Now that we can bask in the glow from two new Sony Alpha dSLR models announced in the last four months, it is time to step back and wonder about the original Alpha — the Sony A100.
Sony has finally admitted that the A100 has been discontinued, although many observers believe A100 production stopped months ago. That doesn’t mean here aren’t plenty A100 kits in the pipeline. If you want a new Alpha A100, you probably can find one easily. The question is; should you buy one and how much should you pay?
Long time readers of Alphatracks may feel I don’t really like the A100, as i seem to always be negatively comparing it to the A700. That isn’t true at all. The A100 is a nice enough piece of hardware, but it is totally outclassed by the features of the A700. The A700 is superior in every way to the A100. Then again, the A700 is selling for about twice the price, so it should be superior.
Sony Alpha A100 — still a good, solid dSLR
Viewed on it’s own merits, however, the A100 is still a solid dSLR. It lacks many of the features available on pro and semi-pro dSLRs, but then so does the Nikon D40 and the Canon Digital Rebel. You get what you pay for, and if you don’t need those high-end features the A100 could serve you very well.
The big question is how will the announcement of the all new Sony Alpha A200 affect to the price tag on the remaining A100 kits? The A200 is much closer in specification to the A100, so comparing the two cameras is easier. Once again, the A100 lags behind the newer model, but the differences aren’t as great. The two cameras boast the same pixel count and feature set. The new A200 offers faster auto focus, a larger LCD screen, faster burst shooting and several minor improvements. The A200 will accept a Sony made vertical grip and Sony claims the high ISO performance has been tuned to dramatically reduce noise.
About the only area where the A100 can claim to be better than the A200 is the controls, as the A100 is quipped with two top panel knobs, while the new model has been reduced to a single adjustment knob. It is a nice feature, but i doubt many photographers would choose the A100 over the A200 because of this solitary advantage.
In the market for an A200? Would a great deal sway you toward the A100?
Here is the thing. When the A100 was introduced in June 2006, it was the first 10mp dSLR to break the thousand dollar price threshold for body and lens. Originally priced at $999.00 ($899 body only) Sony gradually reduced the list price to accommodate the changing marketplace.
During the 2007 Christmas shopping season, I spotted the A100 at several of the local outlets — Best Buy, Circuit City, Office Max and HH Gregg. All four stores were advertising a price of 695.00 for the camera and kit lens — two hundred dollars less than the original 2006 sticker price.
Not too bad. But wait. Sony is taking pre-orders for the A200 at $699 — about five dollars more than I can buy an Alpha 100 locally. Online, the A100 is all over the map. If you eliminate the dealers advertising the A100 for a ridiculously low prices (trust me, the unbelievable online prices are almost always scams), you find legitimate dealers like B & H Photo selling the A100 kit for $649 — a mere $50 bucks less than I could order the A200 for. Amazon is even worse — they are actually offering the A100 (through a third party) for $727.00 — almost $30.00 more than a pre-ordered A200.
Sony still has A100 kits in stock — the body only package is listed as sold out, but you can still order the A100 with the 18-70mm Lens for $799 or you can splurge and get the A100 with the SAL-18200 Lens for 1099.95.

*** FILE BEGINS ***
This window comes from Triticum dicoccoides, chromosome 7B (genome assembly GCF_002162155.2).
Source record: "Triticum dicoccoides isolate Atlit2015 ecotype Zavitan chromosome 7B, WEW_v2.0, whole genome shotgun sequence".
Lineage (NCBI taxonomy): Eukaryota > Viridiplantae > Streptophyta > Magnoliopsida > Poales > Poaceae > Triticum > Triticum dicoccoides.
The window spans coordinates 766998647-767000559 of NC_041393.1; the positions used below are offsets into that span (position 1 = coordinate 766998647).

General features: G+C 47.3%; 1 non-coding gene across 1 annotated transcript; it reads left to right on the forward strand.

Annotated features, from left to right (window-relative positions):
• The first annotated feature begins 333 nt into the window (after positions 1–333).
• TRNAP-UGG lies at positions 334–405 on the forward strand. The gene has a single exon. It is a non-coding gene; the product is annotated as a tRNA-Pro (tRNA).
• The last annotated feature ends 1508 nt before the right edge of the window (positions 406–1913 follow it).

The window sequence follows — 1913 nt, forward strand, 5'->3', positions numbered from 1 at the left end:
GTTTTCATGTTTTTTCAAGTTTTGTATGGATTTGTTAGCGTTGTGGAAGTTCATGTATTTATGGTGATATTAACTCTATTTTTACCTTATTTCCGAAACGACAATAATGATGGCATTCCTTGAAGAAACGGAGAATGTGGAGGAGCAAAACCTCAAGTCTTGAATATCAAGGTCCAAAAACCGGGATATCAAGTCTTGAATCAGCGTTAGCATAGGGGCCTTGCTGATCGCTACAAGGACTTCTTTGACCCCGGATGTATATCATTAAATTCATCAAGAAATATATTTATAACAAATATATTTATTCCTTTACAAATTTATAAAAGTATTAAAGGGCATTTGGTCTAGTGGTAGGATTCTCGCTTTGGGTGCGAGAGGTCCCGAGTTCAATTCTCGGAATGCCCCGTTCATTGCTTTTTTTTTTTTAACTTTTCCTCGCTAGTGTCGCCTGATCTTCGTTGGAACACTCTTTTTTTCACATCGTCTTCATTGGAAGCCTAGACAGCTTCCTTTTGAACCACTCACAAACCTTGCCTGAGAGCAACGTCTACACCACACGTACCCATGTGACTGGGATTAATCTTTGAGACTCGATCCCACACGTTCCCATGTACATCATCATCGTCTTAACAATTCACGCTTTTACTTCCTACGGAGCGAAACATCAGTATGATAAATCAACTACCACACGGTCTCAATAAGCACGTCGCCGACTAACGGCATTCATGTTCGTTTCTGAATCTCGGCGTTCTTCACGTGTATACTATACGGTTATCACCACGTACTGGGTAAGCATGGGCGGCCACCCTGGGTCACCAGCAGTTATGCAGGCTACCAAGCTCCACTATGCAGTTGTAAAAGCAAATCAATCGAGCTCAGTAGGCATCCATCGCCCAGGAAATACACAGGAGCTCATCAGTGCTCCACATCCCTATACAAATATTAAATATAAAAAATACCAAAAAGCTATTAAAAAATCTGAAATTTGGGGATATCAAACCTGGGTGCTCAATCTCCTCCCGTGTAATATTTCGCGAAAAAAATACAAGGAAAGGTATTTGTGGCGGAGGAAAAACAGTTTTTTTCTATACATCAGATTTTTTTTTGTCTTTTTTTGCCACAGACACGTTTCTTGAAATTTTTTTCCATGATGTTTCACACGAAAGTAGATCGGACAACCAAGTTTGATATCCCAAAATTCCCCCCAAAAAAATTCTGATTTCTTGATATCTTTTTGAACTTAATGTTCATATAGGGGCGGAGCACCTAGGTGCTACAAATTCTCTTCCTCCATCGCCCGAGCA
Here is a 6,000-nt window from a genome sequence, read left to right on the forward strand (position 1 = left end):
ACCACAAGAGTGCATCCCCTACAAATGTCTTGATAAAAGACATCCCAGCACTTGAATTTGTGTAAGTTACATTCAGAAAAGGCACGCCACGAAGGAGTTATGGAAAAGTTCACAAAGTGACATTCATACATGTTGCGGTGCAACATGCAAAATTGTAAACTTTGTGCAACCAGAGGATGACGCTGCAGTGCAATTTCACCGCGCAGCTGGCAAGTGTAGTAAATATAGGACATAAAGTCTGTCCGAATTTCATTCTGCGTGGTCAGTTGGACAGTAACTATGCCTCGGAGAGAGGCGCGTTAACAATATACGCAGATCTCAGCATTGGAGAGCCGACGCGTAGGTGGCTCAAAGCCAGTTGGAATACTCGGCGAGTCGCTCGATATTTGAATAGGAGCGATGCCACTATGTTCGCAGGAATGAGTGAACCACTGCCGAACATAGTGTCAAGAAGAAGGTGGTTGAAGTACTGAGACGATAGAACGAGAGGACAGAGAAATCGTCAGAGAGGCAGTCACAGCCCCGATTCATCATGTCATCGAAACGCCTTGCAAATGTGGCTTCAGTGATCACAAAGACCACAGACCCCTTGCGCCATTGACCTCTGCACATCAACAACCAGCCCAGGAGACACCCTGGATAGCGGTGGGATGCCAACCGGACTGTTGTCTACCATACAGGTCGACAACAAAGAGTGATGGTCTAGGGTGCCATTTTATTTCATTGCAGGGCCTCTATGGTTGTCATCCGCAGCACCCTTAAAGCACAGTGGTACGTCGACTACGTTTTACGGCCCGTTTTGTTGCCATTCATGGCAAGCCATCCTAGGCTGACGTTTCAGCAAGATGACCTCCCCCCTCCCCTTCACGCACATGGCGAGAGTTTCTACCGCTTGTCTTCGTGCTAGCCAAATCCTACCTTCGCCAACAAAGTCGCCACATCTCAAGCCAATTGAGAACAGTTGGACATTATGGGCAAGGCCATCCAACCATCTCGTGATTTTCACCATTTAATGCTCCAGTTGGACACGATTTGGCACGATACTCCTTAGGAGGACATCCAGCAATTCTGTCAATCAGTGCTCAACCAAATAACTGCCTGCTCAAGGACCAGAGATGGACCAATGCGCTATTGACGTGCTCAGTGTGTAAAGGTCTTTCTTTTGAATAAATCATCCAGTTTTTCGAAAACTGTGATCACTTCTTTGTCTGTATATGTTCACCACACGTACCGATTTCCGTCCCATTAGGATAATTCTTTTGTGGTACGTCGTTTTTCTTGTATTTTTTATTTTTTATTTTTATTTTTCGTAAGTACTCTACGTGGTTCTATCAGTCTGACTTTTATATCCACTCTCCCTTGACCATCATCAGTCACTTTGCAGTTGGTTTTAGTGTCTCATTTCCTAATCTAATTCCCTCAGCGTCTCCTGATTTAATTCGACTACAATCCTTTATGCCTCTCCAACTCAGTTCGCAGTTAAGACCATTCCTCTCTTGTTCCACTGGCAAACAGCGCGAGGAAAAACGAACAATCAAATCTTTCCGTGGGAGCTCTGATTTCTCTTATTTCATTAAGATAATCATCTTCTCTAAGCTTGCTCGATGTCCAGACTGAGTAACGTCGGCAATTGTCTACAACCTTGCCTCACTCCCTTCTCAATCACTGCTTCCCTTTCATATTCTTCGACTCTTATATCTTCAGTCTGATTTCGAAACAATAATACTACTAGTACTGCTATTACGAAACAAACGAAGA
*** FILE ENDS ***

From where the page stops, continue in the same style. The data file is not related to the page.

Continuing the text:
Can you say yikes? Obviously these prices won’t hold. The A200 isn’t available as yet, but Sony claims it will ship in February. Unless you absolutely have to have a camera now, it seems to be a no brainer to wait and get the better model. Otherwise you would be paying more for a lesser featured camera.
Caution. Falling prices ahead!
So what so you think the price of the A100 should be? If I were in the market for a dSLR in the A100/A200 class, it would take a substantial price cut to get me interested in the A100. If the difference was only $50.00, I would definitely spend the extra cash and get the better A200. I think the improved features of the A200 are easily worth more than a hundred bucks, so I would need to see prices fall well south of $600 before I would consider a new A100 over a new A200.
So far, we have been discussing brand new, full-warranty cameras. What about used models of the A100? If you are hoping to sell your A100 in the near future, you are probably going to have a hard time getting what you think it is worth. I don’t know how many A100s are still on dealer shelves, but I expect to see some fire sales as dealers clear the old stock to make room for the new hardware. How much would you pay for a used dSLR when you can buy something brand new for less than $600?
Of course there may be suckers who aren’t willing to do their homework before trading their cash for a shinny dSLR. When Minolta exited the camera businesses there were plenty of brand new Maxxum 7d camera kits in the warehouse. I saw several reputable outlets — places you know would stand behind their merchandise — selling brand new 7ds with warranties for less than $650.00. At the very same time, I saw numerous 7d auctions on eBay where the uninformed bid over $900 for a used model.
Back to the subject of pricing on the A100, I think we are going to see some interesting times in the months ahead. There are still many A100 hold outs who have decided to pass on the A700 and wait for the A900 (or whatever Sony ends up calling the flagship model). When the A900 is released, there will undoubtedly be a flock of used A100s on the market. If the dealers still have new A100 kits to rid themselves of, we may see some unheard of bargains for A-mount digital SLRs.
Let the price slashing begin!